Ending a marriage is a decision that’s extremely personal and involves independent and difficult introspection. Ideally, a couple might try couples therapy before making any definitive decision to split. It’s virtually impossible to give definitive and globally-applicable advice that’s relevant to all marriages. It’s similarly difficult to provide a list of warning signs for couples as evidence that a marriage is over. But sometimes, if a relationship becomes too much effort, it’s best to part ways. Here are five warning signs that your marriage needs significant attention.
Emotional needs are not being met
You come to realize that your emotional needs to be nurtured, supported, acknowledged, prioritized, and to feel like you belong are consistently not being met. That’s not to say that the first time you feel invalidated or ignored you might be ready for a divorce. This is only a warning sign after this issue has been discussed, attempted to be remedied, and remains a concern.
Potential trap: Don't assume your partner knows you feel this way. This has to be explicitly talked about.
No interest in physical intimacy
If you’re consistently uninterested in any form of intimacy with your partner, it may be time to re-evaluate your relationship. This applies to both sexual intimacy as well as physical closeness. Couples vary drastically in terms of how often they engage in sexual activity. But if you don’t feel the need to be physically close to your partner, or this is a belief held by your partner that you do not share, it may be a red flag.
Potential trap: Be careful in differentiating these feelings from feelings of distance following a fight or argument. After an argument that brings about a set of negative emotions, it may be perfectly normal to not want to feel physically intimate with your partner for a period of time.
Life goals aren’t aligned
If your life goals are diametrically different than your partner’s, you may encounter significant difficulty. Can you find similarity in what you want out of life in terms of:
how to prioritize finances?how many kids to have?how to spend free time?how to parent?and which passions/interests to pursue?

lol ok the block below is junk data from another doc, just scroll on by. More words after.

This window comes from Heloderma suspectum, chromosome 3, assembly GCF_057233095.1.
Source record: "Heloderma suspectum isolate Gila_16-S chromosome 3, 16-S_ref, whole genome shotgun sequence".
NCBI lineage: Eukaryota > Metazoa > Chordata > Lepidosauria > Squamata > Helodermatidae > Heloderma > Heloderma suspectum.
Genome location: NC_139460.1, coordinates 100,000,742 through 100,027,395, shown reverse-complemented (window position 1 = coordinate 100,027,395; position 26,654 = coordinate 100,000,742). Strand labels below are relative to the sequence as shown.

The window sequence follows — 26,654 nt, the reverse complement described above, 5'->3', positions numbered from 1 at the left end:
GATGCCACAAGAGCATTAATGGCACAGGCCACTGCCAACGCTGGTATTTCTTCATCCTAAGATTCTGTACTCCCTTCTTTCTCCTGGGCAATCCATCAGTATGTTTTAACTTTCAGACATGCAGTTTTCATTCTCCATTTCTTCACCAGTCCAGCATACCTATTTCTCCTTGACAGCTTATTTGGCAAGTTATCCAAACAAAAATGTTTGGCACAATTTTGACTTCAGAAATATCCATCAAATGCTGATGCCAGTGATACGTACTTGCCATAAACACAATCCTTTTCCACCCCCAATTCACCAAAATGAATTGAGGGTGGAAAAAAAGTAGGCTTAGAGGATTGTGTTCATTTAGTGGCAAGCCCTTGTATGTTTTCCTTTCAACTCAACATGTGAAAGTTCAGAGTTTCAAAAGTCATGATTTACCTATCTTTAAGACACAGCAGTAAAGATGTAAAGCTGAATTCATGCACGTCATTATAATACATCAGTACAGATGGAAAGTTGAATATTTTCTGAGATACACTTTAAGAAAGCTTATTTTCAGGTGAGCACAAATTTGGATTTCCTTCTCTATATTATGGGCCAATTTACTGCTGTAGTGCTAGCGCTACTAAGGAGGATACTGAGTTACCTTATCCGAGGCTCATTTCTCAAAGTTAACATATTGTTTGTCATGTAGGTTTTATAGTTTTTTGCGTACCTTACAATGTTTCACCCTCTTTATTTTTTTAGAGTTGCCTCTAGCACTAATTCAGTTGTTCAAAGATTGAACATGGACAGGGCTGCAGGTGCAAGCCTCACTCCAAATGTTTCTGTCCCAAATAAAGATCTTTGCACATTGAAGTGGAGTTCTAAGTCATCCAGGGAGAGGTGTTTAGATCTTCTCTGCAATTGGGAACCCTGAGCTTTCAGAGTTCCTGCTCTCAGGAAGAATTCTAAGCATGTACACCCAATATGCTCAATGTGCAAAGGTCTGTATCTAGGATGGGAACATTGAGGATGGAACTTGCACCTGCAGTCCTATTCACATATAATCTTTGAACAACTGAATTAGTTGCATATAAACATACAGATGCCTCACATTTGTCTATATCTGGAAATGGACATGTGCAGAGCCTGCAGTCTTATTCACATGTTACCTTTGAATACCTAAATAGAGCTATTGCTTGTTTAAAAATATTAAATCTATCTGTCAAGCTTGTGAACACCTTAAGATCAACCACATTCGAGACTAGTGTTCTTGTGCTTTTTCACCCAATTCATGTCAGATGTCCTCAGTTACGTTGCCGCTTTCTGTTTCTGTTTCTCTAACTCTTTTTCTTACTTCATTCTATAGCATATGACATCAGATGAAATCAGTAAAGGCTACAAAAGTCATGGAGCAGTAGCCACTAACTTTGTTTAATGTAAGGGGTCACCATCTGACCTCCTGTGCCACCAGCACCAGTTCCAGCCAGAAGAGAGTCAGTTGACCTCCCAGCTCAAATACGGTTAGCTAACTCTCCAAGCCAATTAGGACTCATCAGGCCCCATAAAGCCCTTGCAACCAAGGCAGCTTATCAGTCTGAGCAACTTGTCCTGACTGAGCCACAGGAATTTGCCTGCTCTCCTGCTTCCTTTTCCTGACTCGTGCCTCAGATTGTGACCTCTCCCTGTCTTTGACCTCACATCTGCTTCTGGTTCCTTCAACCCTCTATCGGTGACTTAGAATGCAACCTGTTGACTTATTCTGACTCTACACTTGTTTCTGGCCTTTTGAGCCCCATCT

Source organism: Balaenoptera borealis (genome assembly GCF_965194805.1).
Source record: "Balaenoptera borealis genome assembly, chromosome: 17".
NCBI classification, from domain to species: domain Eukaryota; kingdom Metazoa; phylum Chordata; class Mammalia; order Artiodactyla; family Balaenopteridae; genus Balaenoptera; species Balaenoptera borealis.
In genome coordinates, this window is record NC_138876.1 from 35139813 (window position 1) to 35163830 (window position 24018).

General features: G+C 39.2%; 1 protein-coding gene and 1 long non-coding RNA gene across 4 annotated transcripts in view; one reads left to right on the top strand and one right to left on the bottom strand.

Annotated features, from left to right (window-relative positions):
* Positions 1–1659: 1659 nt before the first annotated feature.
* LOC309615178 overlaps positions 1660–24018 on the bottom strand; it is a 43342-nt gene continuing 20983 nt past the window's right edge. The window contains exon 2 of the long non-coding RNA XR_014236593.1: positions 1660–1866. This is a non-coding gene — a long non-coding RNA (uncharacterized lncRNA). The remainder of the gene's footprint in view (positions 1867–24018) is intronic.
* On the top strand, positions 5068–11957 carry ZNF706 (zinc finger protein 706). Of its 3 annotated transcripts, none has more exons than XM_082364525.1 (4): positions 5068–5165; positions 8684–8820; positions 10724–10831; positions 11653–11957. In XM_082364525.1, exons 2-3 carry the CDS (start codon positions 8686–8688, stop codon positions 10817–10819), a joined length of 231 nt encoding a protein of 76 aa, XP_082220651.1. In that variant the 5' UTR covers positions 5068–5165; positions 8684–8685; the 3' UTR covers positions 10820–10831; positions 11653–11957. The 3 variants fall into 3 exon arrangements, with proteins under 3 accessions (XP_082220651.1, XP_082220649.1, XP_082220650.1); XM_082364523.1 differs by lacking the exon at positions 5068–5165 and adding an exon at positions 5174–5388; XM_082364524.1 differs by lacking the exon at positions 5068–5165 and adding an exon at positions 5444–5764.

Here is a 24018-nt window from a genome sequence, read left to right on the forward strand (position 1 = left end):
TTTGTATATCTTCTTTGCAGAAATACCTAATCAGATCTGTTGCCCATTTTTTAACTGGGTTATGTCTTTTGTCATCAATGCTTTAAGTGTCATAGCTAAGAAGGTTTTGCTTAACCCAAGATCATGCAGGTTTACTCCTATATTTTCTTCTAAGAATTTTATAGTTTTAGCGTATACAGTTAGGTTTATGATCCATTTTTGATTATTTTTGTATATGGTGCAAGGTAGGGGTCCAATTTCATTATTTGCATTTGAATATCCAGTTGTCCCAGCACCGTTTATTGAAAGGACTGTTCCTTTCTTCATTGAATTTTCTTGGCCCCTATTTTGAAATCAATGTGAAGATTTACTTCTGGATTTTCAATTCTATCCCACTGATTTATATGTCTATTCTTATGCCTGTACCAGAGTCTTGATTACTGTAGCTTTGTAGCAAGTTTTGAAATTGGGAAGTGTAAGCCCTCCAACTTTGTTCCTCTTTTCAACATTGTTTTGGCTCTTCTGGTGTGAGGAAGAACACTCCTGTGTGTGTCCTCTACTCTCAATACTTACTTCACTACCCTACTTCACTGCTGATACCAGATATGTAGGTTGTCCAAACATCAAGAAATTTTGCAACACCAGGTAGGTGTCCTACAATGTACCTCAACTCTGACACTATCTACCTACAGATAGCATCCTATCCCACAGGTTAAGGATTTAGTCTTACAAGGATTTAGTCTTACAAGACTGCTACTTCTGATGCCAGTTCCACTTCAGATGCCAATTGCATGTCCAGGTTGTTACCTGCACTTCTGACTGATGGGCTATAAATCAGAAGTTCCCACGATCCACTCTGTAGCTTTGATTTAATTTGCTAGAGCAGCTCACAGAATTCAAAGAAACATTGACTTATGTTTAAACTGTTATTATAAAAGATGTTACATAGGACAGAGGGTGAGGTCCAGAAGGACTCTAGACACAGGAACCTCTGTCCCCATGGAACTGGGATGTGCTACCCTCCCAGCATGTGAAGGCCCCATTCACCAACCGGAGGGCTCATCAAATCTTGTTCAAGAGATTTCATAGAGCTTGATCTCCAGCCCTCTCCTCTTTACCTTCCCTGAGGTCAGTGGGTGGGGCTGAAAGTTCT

These are just some life goals to consider. But if goals with similar serious implications don’t match up, and neither of you has any flexibility, you may reach an impasse.
Potential trap: Don't count on compromise as a way to resolve these differences. Compromise, in some forms, may not be sustainable.
Completely separate social circles
Having completely separate social circles where you connect with other people individually rather than as a couple may indicate a problem. Ideally, a couple should have at least a few other individuals with whom they can spend time with, together, as a couple. Lack of this may be a stressor.
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Potential trap: This doesn't mean that you can't have a girls' or guys' night out or go on a trip with friends separate from your partner. The idea suggests that you don’t spend too much time apart such that it’s being prioritized over time spent together as a couple.
Finally, and hopefully obviously; physical, emotional, sexual abuse raises significant warning signs about the health of a relationship.
These are just some suggestions to look out for in a marriage, and not necessarily a guide to divorce. But thinking about how issues like these may add up to negatively impact your relationship is an important reality check.
Konstantin Lukin, Ph.D., is a licensed clinical psychologist in Ridgewood and Hoboken, NJ. He has extensive clinical and research experience spanning individuals of all ages, in both inpatient and outpatient settings. He specializes in men’s issues, couple’s counseling, and relationship problems. His therapeutic approach focuses on providing support and practical feedback to help patients effectively address personal challenges. He integrates complementary modalities and techniques to offer a personalized approach tailored to each patient. He has been trained in cognitive-behavioral, dialectical behavior, schema-focused, and emotionally focused therapy, and has also been involved with research projects throughout his career, including two National Institute of Mental Health-funded studies. He is a member of the Association for Behavioral and Cognitive Therapies, New Jersey Psychological Association, Northeast Counties Association of Psychologists, New York State Psychological Association, The International Centre for Excellence in Emotionally Focused Therapy, The New York Center for Emotionally Focused Therapy, the International OCD Foundation, the Association for Contextual Behavioral Science (ACSB) and a regular contributor to Psychology Today.